Screw conveyors are one of the oldest and most versatile types of material conveying devices ever used. The basic principles of how a screw operates have not changed since it was first invented. It is not the purpose of this rather limited bulletin to cover all the styles and factors which have to do with the proper selection and design of a screw conveyor. It is always recommended that all design criteria be given to one of our sales engineers to determine the type and size best suited to your particular application.
A SCREW CONVEYOR is the generic term often used for any device which contains an internal screw or auger but it also refers to a screw which is being control fed. This means that the flow of material into the screw housing is being regulated or metered by some device such as some other piece of equipment or by means of closing off part of the inlet opening with a slide gate.
A SCREW FEEDER is a screw which is being flood fed or choke fed. This
means that the flow of material into the screw housing is not being
regulated. An typical application of this would be a receiving hopper on top of a screw housing where the truck or rail car gate was opened all the way without any concern of trying to control the volume of material going into the hopper or screw. An example of this style is shown in the drawing on the front cover of this bulletin. This shows a twin screw feeder but a single screw feeder is by far the most common type of feeder.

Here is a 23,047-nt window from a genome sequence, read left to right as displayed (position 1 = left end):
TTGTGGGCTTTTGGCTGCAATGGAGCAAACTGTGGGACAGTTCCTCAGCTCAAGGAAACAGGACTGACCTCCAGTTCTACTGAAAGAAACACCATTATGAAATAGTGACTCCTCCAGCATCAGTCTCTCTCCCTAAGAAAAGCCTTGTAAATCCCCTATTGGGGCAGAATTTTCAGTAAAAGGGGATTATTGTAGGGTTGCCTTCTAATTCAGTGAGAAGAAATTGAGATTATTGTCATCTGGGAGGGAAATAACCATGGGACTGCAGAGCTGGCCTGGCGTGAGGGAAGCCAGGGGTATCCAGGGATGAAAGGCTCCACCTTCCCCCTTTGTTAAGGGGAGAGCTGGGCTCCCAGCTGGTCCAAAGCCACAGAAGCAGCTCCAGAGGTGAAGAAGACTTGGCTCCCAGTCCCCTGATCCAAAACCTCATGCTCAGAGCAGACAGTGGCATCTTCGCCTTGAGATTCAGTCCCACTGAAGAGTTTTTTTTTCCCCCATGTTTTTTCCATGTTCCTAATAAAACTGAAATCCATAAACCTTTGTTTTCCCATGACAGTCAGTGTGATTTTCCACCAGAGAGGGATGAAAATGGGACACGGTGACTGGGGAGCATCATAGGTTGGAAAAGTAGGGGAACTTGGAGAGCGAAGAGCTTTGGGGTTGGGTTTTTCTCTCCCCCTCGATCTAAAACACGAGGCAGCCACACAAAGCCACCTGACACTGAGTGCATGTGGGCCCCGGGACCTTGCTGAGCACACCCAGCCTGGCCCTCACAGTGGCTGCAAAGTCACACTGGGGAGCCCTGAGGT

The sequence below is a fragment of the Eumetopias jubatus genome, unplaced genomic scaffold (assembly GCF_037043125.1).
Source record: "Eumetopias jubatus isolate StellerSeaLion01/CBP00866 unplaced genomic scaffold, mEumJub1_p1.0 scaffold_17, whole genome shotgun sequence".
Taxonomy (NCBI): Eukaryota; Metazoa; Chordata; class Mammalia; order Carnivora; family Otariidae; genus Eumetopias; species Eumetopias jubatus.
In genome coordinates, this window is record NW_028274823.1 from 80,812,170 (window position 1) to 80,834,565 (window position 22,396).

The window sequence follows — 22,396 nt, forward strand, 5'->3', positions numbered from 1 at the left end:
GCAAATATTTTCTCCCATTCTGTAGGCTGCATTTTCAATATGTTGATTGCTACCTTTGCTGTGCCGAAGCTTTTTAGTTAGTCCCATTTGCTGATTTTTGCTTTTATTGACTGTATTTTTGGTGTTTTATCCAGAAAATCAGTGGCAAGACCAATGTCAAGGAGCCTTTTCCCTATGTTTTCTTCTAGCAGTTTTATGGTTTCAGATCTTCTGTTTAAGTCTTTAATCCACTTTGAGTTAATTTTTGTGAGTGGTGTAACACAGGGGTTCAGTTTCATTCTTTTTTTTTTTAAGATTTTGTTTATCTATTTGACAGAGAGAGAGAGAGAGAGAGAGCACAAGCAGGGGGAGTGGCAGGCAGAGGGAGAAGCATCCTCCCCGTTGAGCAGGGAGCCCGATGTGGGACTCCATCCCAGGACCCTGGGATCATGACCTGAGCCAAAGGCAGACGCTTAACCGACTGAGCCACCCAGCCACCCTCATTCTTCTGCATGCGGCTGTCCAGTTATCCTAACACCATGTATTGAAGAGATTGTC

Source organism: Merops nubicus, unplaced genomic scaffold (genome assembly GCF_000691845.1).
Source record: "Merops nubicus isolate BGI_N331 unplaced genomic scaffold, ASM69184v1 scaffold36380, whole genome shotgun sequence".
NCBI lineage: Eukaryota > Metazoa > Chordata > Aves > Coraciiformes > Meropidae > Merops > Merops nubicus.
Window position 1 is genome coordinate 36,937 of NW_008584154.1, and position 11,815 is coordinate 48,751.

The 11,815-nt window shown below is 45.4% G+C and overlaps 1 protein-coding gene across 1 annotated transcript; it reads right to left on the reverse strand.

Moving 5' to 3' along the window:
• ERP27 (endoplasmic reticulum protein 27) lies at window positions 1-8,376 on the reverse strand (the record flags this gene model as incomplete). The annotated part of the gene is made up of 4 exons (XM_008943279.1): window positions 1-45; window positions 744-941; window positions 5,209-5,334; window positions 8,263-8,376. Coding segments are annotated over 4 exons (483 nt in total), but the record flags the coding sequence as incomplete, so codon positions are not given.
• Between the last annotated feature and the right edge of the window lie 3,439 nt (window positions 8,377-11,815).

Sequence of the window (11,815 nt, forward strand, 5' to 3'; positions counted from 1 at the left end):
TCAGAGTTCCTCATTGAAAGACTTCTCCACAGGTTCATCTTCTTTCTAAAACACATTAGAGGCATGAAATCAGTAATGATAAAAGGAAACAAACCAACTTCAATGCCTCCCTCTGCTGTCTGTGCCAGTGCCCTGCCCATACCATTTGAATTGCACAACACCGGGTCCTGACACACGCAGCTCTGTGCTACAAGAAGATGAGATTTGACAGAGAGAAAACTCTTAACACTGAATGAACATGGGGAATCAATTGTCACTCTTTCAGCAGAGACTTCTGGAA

Each of the two types of screw styles described have extremely important differences in the proper selection and design off all the components needed to meet your conveying requirements.
DRIVES are available in several styles with the most common type being the "screw conveyor drive". This is basically a shaft mount drive with a special adapter that allows it to bolt to the typical bearing holes in a screw conveyor housing's end plate. This drive uses a special shaft that has an output extension with holes drilled in it to match the coupling bolt holes in the internal screw section.
Drives are normally located at the discharge end of a screw conveyor but can be used at the inlet end when access to the drive or equipment clearance requires it. The drive being located on the inlet end does not affect the design of a screw.
The HP and RPM requirements for a particular application may result in the necessity of using modified screw components in order to guard against breakage of items such as a shaft or coupling bolts. A screw conveyor requiring a 40 HP drive can be made with a 20 HP drive on each end and a split joint on the internal screw near the middle of the conveyor. This will reduce the load on the components by 1/2 (if split is in center) and may allow you to only run one of the drives if there are multiple discharges on the conveyor.